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Re: [ietf-smtp] EHLO domain validation requirement in RFC 5321

2020-09-27 20:26:30
On 9/27/20 8:51 PM, Richard Clayton wrote:

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Keith Moore <moore(_at_)network-heretics(_dot_)com> writes

But this is a silly discussion.
It seems backwards from where it started ... which effectively came down
to what would be good advice to proffer to a client to ensure that their
email deliverability improved.  The good advice "why don't you make sure
that forward and reverse DNS match up and say EHLO in a consistent
manner" is difficult (as has been pointed out) for some clients to
follow ... and that's why IMO it ends up as a SHOULD rather than a MUST.

I thought it was about advice to the server which is currently that the server MUST NOT refuse to accept a message based on failure of EHLO argument verification.

My argument is that EHLO verification is, in the long run, poor practice and should not be encouraged by 5321bis /even if it seems like an effective spam countermeasure today./   There are various reasons for this, but probably the most salient is that the need to support mail sending from some IPv6-only networks, and eventually to no public IPv4 Internet, makes any expectation that the client knows what DNS name will result from a PTR lookup of the client's source address as seen by the server, to be dubious at best and perhaps completely meaningless.   Since we expect 5321bis, as a Full Standard, to be long-term stable, it doesn't make sense to promote a practice that seems dubious or even harmful to mail reliability in the long run.

(I'm open to other ways of rewording the language currently in 5321, as long as it takes into account the fact that in a world where communications between IPv4 hosts and IPv6 hosts is mediated by NATs supplied by carriers, a client no longer has a reasonable expectation of knowing what its source IP address will be as seen by the server, or of having control over the PTR records in the corresponding DNS zone to that source address.   What I don't think is reasonable in the long run is to expect all SMTP clients to have direct access (and their own static addresses) on both the public IPv4 network and the public IPv6 network.)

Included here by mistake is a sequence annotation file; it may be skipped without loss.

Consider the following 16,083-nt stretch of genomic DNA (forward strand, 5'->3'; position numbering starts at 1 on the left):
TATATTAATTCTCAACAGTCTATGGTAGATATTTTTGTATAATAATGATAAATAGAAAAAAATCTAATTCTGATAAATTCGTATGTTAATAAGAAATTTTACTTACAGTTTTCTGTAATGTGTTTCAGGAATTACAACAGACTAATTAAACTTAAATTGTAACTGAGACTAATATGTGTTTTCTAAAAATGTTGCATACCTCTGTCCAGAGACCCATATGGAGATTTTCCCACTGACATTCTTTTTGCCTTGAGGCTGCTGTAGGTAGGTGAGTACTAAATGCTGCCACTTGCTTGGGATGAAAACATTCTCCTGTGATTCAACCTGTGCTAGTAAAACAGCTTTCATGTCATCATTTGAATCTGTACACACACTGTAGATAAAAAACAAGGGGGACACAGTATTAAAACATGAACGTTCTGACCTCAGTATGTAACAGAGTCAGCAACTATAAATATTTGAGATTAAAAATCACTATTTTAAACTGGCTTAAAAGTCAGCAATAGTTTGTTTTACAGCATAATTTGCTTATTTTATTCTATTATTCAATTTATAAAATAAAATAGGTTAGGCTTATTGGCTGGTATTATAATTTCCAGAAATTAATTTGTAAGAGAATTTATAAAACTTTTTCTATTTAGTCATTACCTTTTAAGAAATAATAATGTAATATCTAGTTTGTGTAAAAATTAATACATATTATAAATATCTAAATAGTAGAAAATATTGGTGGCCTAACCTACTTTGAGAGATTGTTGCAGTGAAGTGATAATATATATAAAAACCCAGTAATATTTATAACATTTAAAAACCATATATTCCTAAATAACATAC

I certainly acknowledge that spam
filtering is hard, and that the state of the art is to use unreliable
I would disagree ... state of the art is ML clustering algorithms using
a wide range of signals, where even the people who developed the systems
find it fairly hard to reliably predict beforehand which of those
signals are going to be of real significance.

Thanks for the clarification.   I agree that it's useful to distinguish ML algorithms from heuristics.

This does bring a tangential question to mind, though:

Since the only practical way of tuning these algorithms is end-user

To me it seems like a very important case where reliability is concerned is when a willing sender (who has not previously received mail from this recipient) tries to send their first email to a willing recipient.    If that doesn't work, the sender and recipient may simply give up, but whatever they do, they're shooting in the dark.

If end-user feedback is already difficult to get (and I acknowledge that it is), it seems like measuring this critical case and tuning ML algorithms based on this case would be extremely difficult.


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